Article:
The side plank is just one example of how we can integrate glute training in smarter ways to our training. Half kneeling is another example of how we can use these glute training concepts in more functional positions. As I break down this is also a great way to build upper body strength and stability while teach the body how to work better from the ground up!
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People wonder why we approach improving people’s shoulders in such different ways. We don’t use tools like landmines for pressing because they work OPPOSITE of what happens to our core when we typically press. What is better is to teach the stability of the core and pelvis that often leads to better movement of the shoulders. That combined with proper grip and driving into the feet gives us a stronger and more mobile press. ____________ That is why I love working from a 1/2 kneeling position. It often reinforces these needs while teaching the body to resist lateral motion (think of a more challenging side plank). However, you have to use the position with purpose just as I ALSO show how you hold the weight makes ALL the difference in the world! ____________ If you want to find out more you can check out our DVRT Online Educational courses or programs like my DVRT Shoulder course that you can save 25% off all with code “save25”. Just get the 🔗 in my BIO
That leads us ultimately to take these glute training ideas to more dynamic exercises. We can see them in lateral band walks but the way we do lateral band walks in DVRT is different because we know we can’t be talking glute training without also integrating the core and lats. What you see coach Robin Paget are ways we accomplish this goal and bring way more to a familiar movement!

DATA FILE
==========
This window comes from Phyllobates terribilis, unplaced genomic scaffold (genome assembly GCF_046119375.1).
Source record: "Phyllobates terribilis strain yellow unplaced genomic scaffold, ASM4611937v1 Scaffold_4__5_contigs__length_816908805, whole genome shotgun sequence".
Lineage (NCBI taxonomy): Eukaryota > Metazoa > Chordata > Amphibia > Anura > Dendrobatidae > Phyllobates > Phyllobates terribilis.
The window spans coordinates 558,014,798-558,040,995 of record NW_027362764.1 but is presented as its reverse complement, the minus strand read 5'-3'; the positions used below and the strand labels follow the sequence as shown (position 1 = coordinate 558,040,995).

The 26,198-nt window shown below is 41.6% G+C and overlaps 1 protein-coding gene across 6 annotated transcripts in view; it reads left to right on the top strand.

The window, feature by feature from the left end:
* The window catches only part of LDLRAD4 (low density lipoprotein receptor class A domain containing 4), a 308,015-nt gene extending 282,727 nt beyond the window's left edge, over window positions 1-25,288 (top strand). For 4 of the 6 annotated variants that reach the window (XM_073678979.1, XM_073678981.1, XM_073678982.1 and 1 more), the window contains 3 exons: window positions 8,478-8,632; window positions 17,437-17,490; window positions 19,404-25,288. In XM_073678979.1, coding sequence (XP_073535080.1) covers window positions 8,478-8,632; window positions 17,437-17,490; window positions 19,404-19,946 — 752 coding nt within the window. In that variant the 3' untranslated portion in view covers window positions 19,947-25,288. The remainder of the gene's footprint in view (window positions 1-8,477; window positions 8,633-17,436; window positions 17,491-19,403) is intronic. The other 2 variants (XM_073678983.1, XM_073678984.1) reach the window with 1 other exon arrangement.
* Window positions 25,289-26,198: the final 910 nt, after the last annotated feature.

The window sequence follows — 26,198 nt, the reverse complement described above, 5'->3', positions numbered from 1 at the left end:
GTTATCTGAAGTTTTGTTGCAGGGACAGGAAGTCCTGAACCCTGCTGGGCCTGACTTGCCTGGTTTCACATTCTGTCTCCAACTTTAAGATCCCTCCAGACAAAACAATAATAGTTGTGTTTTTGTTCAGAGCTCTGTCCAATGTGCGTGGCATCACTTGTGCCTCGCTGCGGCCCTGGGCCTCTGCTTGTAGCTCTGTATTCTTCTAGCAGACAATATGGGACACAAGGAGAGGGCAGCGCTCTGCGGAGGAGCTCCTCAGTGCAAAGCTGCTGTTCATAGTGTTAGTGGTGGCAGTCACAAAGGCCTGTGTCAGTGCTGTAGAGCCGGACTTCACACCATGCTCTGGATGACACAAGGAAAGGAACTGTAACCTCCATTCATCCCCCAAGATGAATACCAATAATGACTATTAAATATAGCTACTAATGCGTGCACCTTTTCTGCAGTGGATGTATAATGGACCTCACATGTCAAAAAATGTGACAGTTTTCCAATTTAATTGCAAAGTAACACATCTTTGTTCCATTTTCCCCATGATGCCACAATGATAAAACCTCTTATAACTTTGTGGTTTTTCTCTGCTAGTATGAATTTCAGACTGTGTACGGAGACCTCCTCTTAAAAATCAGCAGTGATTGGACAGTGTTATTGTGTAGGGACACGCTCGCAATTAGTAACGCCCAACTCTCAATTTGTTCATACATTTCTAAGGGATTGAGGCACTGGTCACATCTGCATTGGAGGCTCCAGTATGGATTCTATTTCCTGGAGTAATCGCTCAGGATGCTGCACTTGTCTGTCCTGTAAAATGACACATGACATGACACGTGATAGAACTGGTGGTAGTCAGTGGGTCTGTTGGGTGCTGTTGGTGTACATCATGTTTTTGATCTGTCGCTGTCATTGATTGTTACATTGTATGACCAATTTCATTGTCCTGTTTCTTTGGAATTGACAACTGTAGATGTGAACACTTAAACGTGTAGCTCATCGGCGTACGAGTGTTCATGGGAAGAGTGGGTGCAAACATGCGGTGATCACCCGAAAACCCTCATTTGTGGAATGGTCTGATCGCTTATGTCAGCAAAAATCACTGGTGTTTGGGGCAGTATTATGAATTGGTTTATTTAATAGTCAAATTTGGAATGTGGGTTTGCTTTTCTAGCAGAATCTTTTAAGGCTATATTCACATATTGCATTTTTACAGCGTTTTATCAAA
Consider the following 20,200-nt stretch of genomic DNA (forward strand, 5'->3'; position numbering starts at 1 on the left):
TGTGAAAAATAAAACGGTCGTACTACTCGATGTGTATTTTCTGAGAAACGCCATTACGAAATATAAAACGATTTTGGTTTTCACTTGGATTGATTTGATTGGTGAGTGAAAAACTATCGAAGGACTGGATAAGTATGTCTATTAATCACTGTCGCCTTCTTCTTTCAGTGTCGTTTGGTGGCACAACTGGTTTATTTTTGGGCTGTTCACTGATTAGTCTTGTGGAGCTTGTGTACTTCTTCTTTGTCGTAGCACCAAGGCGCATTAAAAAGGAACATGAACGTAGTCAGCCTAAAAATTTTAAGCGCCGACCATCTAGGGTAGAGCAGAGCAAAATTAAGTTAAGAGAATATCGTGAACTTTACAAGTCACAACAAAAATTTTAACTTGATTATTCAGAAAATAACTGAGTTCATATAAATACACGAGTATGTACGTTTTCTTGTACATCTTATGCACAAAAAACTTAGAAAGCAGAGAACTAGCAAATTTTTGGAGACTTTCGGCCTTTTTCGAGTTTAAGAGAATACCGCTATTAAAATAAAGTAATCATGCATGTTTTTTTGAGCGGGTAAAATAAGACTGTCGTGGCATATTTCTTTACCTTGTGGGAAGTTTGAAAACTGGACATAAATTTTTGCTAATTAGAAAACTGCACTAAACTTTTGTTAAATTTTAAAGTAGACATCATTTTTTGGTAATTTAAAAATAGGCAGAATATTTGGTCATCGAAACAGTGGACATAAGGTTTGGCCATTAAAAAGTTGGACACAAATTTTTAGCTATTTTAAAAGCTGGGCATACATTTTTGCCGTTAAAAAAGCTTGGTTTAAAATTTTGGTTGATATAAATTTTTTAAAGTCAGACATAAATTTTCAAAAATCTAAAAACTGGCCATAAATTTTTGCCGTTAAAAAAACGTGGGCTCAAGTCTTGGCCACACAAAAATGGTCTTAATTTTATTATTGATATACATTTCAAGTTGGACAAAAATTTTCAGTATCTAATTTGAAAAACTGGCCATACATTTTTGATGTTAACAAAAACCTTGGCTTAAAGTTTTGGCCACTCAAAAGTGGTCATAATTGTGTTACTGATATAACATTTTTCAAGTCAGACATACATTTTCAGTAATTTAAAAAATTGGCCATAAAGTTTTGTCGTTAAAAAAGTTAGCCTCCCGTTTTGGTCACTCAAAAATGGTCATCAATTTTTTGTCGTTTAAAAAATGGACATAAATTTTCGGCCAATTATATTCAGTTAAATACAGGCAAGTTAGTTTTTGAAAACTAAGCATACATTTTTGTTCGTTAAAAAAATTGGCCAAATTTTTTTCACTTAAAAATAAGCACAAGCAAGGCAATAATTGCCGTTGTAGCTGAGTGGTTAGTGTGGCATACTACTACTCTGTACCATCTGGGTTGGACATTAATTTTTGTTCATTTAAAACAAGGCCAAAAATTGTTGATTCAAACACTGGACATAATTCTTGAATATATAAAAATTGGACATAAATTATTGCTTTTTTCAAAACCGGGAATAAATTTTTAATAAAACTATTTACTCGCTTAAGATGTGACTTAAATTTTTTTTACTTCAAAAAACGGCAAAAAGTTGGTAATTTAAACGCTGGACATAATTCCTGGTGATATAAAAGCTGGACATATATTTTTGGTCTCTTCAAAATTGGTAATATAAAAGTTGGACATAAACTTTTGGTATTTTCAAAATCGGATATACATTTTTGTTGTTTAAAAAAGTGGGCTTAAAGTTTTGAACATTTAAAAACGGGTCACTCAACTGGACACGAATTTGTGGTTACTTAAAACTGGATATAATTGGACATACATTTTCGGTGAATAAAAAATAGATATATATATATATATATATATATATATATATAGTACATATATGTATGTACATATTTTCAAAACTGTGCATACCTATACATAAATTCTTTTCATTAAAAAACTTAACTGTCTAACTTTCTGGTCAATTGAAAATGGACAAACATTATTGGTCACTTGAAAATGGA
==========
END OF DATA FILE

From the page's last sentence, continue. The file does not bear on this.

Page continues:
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Add Pizzazz to Lateral Band Walks! Lateral band walks are a great exercise to strengthen the gluteus medius, which abducts the hip and assists in both internal and external rotation, making it a very important muscle for stabilizing the knee during walking and running. Enlisting the core and upper body makes this a more integrated exercise and may distract you from your side butt agony. These variations function very well in a warmup or workout. Shoutout to @dvrtfitness_uk @jessicabento_mpt and @joshhenkindvrt for teaching me these! #glutes #gluteworkout #sidebutt #glutemedius #functionaltraining #totalbodyworkout #personaltrainer #ultimatesandbag #dvrt #coretraining #gluteloop
Finally we can get to where we use these glute training and lateral concepts to more functional training based movement patterns. That means we can use them in our hip hinges, squats, presses, pulling, pretty much any drill if we focus on functional training concepts like these rather than just isolating muscles or exercises that don’t show more dimension to what they create. To me, that is the most exciting part of what we do in DVRT and hope it gives you more solutions to make your training more fun and so much more effective.
Check out so much more information in our DVRT Online Courses where you can even set-up payment plans to make it easier to get the information (sorry only for US customers) and save 30% with code “dvrt30” HERE